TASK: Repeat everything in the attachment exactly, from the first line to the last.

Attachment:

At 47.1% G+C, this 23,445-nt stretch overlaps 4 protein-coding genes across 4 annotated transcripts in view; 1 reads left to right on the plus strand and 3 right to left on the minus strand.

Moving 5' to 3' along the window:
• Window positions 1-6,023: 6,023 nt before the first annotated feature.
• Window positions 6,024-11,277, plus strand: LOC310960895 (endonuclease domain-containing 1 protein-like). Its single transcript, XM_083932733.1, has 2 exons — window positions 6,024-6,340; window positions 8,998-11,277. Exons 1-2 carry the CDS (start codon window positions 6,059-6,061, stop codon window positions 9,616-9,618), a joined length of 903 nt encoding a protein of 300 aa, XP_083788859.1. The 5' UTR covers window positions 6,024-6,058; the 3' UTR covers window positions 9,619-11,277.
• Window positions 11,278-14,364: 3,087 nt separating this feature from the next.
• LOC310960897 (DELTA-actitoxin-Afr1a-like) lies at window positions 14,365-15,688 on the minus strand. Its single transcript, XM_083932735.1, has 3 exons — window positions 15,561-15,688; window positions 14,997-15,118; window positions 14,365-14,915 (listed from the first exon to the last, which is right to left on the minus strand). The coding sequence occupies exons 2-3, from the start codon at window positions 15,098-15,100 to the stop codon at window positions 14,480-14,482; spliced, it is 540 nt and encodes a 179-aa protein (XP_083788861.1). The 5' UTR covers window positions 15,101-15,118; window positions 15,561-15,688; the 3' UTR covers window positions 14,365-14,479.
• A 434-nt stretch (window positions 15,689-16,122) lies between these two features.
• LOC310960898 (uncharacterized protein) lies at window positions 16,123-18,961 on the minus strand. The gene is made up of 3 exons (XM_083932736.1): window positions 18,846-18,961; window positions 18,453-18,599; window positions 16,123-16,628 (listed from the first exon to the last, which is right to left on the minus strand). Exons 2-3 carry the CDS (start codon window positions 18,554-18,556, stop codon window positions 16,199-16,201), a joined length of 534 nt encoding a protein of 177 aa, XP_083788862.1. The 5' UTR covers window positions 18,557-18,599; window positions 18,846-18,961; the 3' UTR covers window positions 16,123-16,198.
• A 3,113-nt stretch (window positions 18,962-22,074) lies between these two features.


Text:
At 47.1% G+C, this 23,445-nt stretch overlaps 4 protein-coding genes across 4 annotated transcripts in view; 1 reads left to right on the plus strand and 3 right to left on the minus strand.

Moving 5' to 3' along the window:
• Window positions 1-6,023: 6,023 nt before the first annotated feature.
• Window positions 6,024-11,277, plus strand: LOC310960895 (endonuclease domain-containing 1 protein-like). Its single transcript, XM_083932733.1, has 2 exons — window positions 6,024-6,340; window positions 8,998-11,277. Exons 1-2 carry the CDS (start codon window positions 6,059-6,061, stop codon window positions 9,616-9,618), a joined length of 903 nt encoding a protein of 300 aa, XP_083788859.1. The 5' UTR covers window positions 6,024-6,058; the 3' UTR covers window positions 9,619-11,277.
• Window positions 11,278-14,364: 3,087 nt separating this feature from the next.
• LOC310960897 (DELTA-actitoxin-Afr1a-like) lies at window positions 14,365-15,688 on the minus strand. Its single transcript, XM_083932735.1, has 3 exons — window positions 15,561-15,688; window positions 14,997-15,118; window positions 14,365-14,915 (listed from the first exon to the last, which is right to left on the minus strand). The coding sequence occupies exons 2-3, from the start codon at window positions 15,098-15,100 to the stop codon at window positions 14,480-14,482; spliced, it is 540 nt and encodes a 179-aa protein (XP_083788861.1). The 5' UTR covers window positions 15,101-15,118; window positions 15,561-15,688; the 3' UTR covers window positions 14,365-14,479.
• A 434-nt stretch (window positions 15,689-16,122) lies between these two features.
• LOC310960898 (uncharacterized protein) lies at window positions 16,123-18,961 on the minus strand. The gene is made up of 3 exons (XM_083932736.1): window positions 18,846-18,961; window positions 18,453-18,599; window positions 16,123-16,628 (listed from the first exon to the last, which is right to left on the minus strand). Exons 2-3 carry the CDS (start codon window positions 18,554-18,556, stop codon window positions 16,199-16,201), a joined length of 534 nt encoding a protein of 177 aa, XP_083788862.1. The 5' UTR covers window positions 18,557-18,599; window positions 18,846-18,961; the 3' UTR covers window positions 16,123-16,198.
• A 3,113-nt stretch (window positions 18,962-22,074) lies between these two features.